“Dear Father, I have heard of efforts to have the Church define a new dogma of Mary Co-redemptrix or Co-redeemer. What is behind this and do you think such a title is opportune?”
First, a bit of background. Already in the Second Vatican Council (1962-65) some 50 council fathers requested that this title be applied to Our Lady, even though the Council did not choose to do so.
A year after the Council ended, during a Mariological Congress in August 1966 in Czestochowa, Poland, a commission was established in response to a request from the Holy See to canvass the opinion of the scholars there as to whether it was opportune to define a fifth Marian dogma declaring Our Lady Co-redemptrix, Mediatrix and Advocate.
The commission unanimously declared that such a definition was not opportune, voting 23-0 against it.
In 2000 the then Cardinal Joseph Ratzinger, in his book God and the World had this to say in answer to a question on the matter: “The formula ‘Co-redemptrix’ departs to too great an extent from the language of Scripture and of the Fathers and therefore gives rise to misunderstandings. Everything comes from Christ, as the Letter to the Ephesians and the Letter to the Colossians, in particular, tell us; Mary, too, is everything she is through Him.
The word ‘Co-redemptrix’ would obscure this origin. A correct intention being expressed in the wrong way.”
What then are the arguments in favour of declaring Mary Co-redemptrix? A starting point is the fact that Mary in the Annunciation accepted Jesus our Redeemer into her womb and into the world, thereby cooperating at least in a mediate or indirect way in our Redemption.
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Then too, when Mary and Joseph presented Jesus to the Father in the temple, they were offering him up to fulfil his mission, especially to bring about our Redemption. And at the Cross of Calvary Our Lady suffered unspeakably with Our Lord, uniting herself with his redemptive sacrifice.
The Second Vatican Council speaks of this cooperation of Mary in the work of her Son: “She conceived, brought forth, and nourished Christ, she presented him to the Father in the temple, shared her Son’s sufferings as he died on the cross. Thus, in a wholly singular way she cooperated by her obedience, faith, hope and burning charity in the work of the Saviour in restoring supernatural life to souls” (LG, n. 61).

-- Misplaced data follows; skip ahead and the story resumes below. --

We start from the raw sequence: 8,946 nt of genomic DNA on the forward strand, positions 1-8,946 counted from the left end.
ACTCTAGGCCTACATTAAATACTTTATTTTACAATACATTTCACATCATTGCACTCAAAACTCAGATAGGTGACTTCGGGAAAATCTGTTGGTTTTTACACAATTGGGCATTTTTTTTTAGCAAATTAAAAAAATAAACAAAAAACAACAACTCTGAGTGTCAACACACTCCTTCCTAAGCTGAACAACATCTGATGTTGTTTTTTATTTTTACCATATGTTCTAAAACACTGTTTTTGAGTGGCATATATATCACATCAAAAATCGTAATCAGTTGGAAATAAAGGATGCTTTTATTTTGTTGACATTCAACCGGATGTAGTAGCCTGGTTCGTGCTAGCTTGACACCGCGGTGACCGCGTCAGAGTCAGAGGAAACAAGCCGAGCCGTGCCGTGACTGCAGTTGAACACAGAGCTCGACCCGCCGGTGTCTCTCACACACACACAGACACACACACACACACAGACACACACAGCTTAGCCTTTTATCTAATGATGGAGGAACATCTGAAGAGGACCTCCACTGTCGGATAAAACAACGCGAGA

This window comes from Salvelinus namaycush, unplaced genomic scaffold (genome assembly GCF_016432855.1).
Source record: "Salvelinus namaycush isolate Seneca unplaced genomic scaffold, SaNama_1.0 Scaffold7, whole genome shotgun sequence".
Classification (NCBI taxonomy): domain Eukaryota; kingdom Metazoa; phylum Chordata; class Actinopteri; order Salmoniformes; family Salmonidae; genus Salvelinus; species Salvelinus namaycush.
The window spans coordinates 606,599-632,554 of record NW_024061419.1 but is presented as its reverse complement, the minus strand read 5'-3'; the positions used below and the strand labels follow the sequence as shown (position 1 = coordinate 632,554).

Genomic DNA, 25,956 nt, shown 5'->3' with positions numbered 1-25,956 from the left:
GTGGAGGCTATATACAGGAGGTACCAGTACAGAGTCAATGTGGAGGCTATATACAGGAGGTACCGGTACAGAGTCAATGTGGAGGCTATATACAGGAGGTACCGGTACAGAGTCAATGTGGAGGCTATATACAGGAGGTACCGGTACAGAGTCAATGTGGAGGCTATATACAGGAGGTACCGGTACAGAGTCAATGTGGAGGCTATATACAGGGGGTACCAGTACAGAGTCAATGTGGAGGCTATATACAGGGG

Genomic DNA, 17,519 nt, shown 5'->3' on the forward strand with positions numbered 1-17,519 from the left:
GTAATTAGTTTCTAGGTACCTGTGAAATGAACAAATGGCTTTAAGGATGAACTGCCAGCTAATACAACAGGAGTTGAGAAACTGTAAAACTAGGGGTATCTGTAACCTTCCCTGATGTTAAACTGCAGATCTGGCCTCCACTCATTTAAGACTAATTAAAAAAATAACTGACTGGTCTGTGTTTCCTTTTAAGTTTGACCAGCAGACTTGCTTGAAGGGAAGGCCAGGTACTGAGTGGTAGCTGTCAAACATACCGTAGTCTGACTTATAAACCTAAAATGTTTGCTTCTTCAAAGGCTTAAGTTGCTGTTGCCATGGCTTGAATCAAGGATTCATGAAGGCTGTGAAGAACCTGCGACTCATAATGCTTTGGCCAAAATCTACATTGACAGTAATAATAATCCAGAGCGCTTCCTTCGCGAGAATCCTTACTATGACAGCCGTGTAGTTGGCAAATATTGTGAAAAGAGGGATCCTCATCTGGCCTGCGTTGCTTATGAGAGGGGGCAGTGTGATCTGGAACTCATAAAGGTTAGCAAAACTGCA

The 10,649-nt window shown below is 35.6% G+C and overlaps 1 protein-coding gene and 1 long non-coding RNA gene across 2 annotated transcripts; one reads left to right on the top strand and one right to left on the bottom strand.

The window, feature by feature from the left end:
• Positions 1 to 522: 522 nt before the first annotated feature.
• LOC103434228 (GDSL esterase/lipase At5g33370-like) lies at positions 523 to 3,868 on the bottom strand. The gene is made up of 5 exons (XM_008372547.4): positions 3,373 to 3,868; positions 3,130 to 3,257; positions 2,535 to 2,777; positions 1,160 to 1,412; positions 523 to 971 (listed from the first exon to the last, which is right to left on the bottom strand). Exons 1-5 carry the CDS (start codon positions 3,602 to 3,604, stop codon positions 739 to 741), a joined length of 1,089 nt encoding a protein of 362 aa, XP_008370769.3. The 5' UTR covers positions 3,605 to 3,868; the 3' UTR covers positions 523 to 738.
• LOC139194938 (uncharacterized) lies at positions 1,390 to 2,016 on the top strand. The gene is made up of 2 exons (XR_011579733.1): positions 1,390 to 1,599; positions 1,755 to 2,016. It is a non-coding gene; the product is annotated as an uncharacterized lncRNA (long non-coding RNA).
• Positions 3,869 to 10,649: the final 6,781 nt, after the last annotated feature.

This cooperation in the work of Redemption surely makes Our Lady a co-redeemer, a co-redemptrix.
St Bernard’s disciple Arnold of Chartres, contemplating the sacrifice of Calvary, saw in the cross “two altars, one in the heart of Mary, the other in the body of Christ. Christ immolated his own flesh, Mary her own soul”.
“Both equally offered to God the same holocaust.” In this way Mary “obtained with Christ the common goal of the salvation of the world”.
Without calling Mary specifically “co-redemptrix” Arnold was laying the foundation for this title.
While it is true that only Our Lord, as God, could redeem us and reconcile us with the Father, there is nothing to prevent him from allowing others to cooperate with him in this work, as he did with Our Lady.
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At the cross Our Lady cooperated in the work of objective redemption, suffering with Christ for the redemption of all mankind.
But she, and indeed all the baptised, are called to cooperate in the work of subjective redemption, the application of the fruits of the cross to individual souls.
We do this by praying for others and bringing them closer to God so that they can be baptised and saved.
In this way, not only Our Lady in a special way by her intercession for souls in heaven, but all of us here on earth are called to be co-redeemers with Christ. In this sense St Paul writes that “we are God’s fellow workers” (1 Cor 3:9).
So even if it is never defined as a dogma, Our Lady cooperated with Our Lord in the work of redemption, which would make her a co-redeemer.
Pope Benedict XV expressed this truth in his Apostolic Letter Inter sodalicia (1918): “In such a way, together with her Son suffering and dying, she suffered and almost died; and in such a way, for the salvation of mankind, she abdicated the rights of a mother over her Son and she immolated him, insofar as it depended on her, to satisfy the justice of God, that it can rightly be said that she redeemed mankind along with Christ.”